An Overview of Global Health Initiatives and Practices

An Overview of Global Health Initiatives and Practices

Kijpokin Kasemsap (Suan Sunandha Rajabhat University, Thailand)
Copyright: © 2018 |Pages: 12
DOI: 10.4018/978-1-5225-4074-8.ch011

Abstract

This chapter presents the overview of global health literacy, the advances issues of global health literacy, global health literacy and the internet utilization, global health literacy and disease management, and global health literacy and diabetes. Global health literacy is the important subject that is related to the individual's ability to understand and manage any healthcare issue. Global health literacy should be enhanced through healthcare providers and healthcare organizations. Global health literacy can help people prevent their health problems, protect their health, and manage their healthcare problems in a timely and effective manner. People who understand health instructions usually make fewer mistakes when taking medicine or preparing for the medical procedures toward the reduction of medical errors in global healthcare.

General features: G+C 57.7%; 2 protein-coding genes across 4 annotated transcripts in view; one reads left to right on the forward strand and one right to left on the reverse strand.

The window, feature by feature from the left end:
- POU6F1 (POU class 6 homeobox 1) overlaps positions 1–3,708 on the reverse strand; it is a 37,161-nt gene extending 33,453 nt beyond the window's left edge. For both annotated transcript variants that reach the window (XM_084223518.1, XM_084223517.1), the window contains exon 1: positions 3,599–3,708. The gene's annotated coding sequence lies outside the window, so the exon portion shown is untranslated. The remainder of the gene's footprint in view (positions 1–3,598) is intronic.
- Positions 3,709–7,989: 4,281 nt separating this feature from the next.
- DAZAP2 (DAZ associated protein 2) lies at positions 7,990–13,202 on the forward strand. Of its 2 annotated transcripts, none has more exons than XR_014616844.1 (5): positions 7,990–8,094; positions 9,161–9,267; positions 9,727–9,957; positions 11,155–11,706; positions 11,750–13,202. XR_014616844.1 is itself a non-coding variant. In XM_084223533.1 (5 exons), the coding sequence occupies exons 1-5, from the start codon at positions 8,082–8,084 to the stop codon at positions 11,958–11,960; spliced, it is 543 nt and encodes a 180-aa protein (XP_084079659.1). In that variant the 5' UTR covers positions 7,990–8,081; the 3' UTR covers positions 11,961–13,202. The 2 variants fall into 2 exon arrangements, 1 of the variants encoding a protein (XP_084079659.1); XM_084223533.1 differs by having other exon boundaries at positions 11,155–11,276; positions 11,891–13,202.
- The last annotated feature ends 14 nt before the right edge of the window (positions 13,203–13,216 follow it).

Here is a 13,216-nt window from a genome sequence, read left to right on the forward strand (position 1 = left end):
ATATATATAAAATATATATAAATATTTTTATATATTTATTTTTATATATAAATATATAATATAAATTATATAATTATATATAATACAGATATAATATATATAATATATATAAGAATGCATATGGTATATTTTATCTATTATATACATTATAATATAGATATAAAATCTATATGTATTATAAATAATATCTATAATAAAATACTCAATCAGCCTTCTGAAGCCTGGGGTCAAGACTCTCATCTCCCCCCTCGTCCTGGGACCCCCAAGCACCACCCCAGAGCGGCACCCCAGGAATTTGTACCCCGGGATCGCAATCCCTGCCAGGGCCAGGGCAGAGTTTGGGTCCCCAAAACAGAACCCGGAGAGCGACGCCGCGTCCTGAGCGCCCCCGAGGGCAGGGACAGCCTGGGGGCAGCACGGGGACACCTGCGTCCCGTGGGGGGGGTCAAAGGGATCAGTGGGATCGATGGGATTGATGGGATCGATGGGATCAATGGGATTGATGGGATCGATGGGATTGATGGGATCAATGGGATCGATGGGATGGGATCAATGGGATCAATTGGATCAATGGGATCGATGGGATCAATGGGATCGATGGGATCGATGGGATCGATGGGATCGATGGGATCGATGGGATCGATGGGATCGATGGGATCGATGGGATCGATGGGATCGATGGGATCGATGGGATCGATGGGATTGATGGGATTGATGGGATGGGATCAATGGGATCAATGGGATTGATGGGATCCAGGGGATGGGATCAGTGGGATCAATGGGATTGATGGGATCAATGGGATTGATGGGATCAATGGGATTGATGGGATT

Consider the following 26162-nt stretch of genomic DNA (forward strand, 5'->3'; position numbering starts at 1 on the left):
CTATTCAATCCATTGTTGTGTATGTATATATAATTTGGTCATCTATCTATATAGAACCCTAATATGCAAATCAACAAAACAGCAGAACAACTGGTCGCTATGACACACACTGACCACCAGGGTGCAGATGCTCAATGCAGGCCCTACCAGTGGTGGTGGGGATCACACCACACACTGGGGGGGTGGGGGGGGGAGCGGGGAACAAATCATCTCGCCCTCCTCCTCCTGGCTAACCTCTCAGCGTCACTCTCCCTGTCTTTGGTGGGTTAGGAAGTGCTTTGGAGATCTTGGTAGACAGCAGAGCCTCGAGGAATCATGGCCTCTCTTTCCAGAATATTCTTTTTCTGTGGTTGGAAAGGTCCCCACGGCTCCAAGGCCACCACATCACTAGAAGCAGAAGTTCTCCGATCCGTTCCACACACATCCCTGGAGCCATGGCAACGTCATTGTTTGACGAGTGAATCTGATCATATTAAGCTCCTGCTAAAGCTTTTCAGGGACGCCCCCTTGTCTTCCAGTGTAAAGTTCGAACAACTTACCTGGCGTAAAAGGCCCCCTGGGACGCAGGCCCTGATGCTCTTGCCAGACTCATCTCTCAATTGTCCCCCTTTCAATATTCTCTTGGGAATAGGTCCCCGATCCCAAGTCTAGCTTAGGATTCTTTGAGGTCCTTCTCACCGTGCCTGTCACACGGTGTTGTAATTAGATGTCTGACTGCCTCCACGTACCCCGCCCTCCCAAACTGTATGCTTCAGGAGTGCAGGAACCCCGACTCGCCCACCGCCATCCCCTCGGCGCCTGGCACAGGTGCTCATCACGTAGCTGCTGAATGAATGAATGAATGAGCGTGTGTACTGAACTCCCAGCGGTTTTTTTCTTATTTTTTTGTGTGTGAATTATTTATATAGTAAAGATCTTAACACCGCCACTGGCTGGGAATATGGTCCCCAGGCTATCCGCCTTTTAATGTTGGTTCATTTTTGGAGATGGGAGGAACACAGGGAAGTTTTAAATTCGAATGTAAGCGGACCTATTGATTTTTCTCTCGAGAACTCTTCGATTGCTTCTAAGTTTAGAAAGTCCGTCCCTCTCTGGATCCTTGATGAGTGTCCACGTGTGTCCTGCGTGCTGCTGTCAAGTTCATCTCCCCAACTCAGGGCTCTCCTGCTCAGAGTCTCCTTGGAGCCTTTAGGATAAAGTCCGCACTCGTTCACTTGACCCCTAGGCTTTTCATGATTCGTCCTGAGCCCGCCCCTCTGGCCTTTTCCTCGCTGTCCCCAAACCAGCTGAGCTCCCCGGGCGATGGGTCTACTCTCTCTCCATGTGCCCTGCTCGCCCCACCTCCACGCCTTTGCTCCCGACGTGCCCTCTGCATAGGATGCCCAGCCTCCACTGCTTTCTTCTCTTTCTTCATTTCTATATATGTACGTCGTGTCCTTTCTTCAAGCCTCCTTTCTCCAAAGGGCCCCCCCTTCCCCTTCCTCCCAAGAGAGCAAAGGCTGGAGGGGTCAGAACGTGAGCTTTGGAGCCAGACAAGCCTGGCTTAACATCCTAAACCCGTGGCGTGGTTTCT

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Background

Health literacy is a growing concern as its relationship with health outcomes becomes clearer (Mackert, Ball, & Lopez, 2011). Health literacy is defined as a person's ability to act upon information about health (Nielsen-Bohlman, Panzer, & Kindig, 2004) and to effectively utilize such information to improve their health (Kaas, Stasková, & Šulistová, 2016). People with lower levels of health literacy create the higher emergency and health care costs (Mantwill & Schulz, 2015). Between one-third and one-half of all adults struggle with health information, and at-risk groups, such as the elderly, ethnic minorities, and those of lower socioeconomic status are more likely to have low health literacy (Nielsen-Bohlman et al., 2004).

Health literacy is recognized as a crucial element of patient safety (McCune, Lee, & Pohl, 2016). Along with increased awareness of health literacy, creation of strategies and initiatives, such as shared decision, plain language, and decision aides, have improved patient-centered approaches to facilitating the patients' ability to obtain and understand health information to the extent that they are able to affect a level of health autonomy (McNeil & Arena, 2017). By offering effective health information materials, older adults can play a more active role in their health care (Andrade, Silva, & Martins, 2017).

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